It is also important to consider potential drawbacks to this route. It is possible that technical difficulties of applying a virtual background during the interview day might arise, and programs will need to have technical support available in these cases. Additionally, the IKEA effect—the way by which individuals take pride in things and ideas they create themselves—should be considered. The IKEA effect would propose that candidates who create their own background—professional or not—will be proud of it during their interview day and will allow that confidence to carry them through their interview experience. The opposite of this effect might occur when candidates believe their freedom of expression was crushed by having a standard background forced upon them. All things considered, however, it is most likely that the net effect of standardizing backdrops during residency interviews will be the leveling of the playing field and the reduction of implicit bias.

In recent literature, calls to mitigate bias in virtual residency interviews emerged almost as soon as virtual residency interviews did. Nwora et al. as well as Wolff and Burrows call for implicit bias training by interviewers and resource allocation by medical schools.2,3 Marbin et al. recommend standardized backgrounds for interviewers, as backdrops designed to appear inviting might have the unintended effect of alienating candidates by displaying experiences reflective of privilege.4 Finally, Fuchs and Youmans briefly address backdrops and bias but limit their recommendation to “standardized backgrounds like a neutral colored wall that is devoid of belongings,”5 which does not fully address the concerns of students who might be interviewing in a room other than a private office space. A mandated virtual background might also address additional challenges (such as poor lighting in the home) that a neutral-colored wall transmitted with a camera might not.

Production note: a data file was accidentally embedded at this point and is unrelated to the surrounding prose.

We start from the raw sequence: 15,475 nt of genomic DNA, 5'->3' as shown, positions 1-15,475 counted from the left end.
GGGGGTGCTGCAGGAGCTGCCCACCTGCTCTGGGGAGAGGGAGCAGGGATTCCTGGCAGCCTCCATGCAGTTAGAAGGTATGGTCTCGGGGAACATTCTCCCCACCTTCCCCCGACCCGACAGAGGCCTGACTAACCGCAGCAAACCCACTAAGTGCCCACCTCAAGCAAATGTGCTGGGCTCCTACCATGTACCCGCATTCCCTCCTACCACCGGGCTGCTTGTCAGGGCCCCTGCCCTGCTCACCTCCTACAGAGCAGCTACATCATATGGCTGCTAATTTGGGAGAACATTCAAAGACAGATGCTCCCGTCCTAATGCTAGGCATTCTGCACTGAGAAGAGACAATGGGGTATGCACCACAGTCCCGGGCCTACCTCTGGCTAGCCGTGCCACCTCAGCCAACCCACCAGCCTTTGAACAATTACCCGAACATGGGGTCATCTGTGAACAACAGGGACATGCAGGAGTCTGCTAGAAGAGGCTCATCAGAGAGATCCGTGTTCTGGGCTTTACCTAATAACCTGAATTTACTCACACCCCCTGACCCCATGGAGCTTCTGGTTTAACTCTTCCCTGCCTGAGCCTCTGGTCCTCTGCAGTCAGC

These considerations raise questions for future research. Investigators might survey fourth-year medical students and determine their willingness to produce their own backdrops, their self-reported SES, and their ability to manufacture a “professional” backdrop with the intent to determine if a correlation exists between them. Additional research might compare residency programs that standardize backdrops with those that do not and determine whether their matriculated candidates are of similar SES.

In summary, virtual residency interviews have the potential to introduce implicit bias, particularly through the production of highly variable backdrops in the name of professionalism. Standardizing as much of the virtual interview experience as possible is necessary to eliminate implicit bias by interviewers that might adversely impact candidates. Requiring all candidates to display the same virtual backdrop during interviews is one way to eliminate anchoring bias that might be caused by variable backgrounds.


  1. The Coalition for Physician Accountability’s Work Group on Medical Students in the Class of 2021 Moving Across Institutions for Post Graduate Training. Final Report and Recommendations for Medical Education Institutions of LCME-Accredited, U.S. Osteopathic, and Non-U.S. Medical School Applicants. Published 2020. Accessed July 16, 2021. https://www.aamc.org/system/files/2020-05/covid19_Final_Recommendations_Executive%20Summary_Final_05112020.pdf
  2. Nwora C, Allred DB, Verduzco-Gutierrez M. Mitigating Bias in Virtual Interviews for Applicants Who are Underrepresented in Medicine. Journal of the National Medical Association. 2021;113(1):74-76. doi:10.1016/j.jnma.2020.07.011
  3. Wolff M, Burrows H. Planning for Virtual Interviews: Residency Recruitment During a Pandemic. Academic Pediatrics. 2021;21(1):24-31. doi:10.1016/j.acap.2020.10.006
  4. Marbin J, Hutchinson Y-V, Schaeffer S. Avoiding the Virtual Pitfall: Identifying and Mitigating Biases in Graduate Medical Education Videoconference Interviews. Academic Medicine. Published online July 13, 2021. doi:10.1097/ACM.0000000000003914
  5. Fuchs JW, Youmans QR. Mitigating Bias in the Era of Virtual Residency and Fellowship Interviews. J Grad Med Educ. 2020;12(6):674-677. doi:10.4300/JGME-D-20-00443.1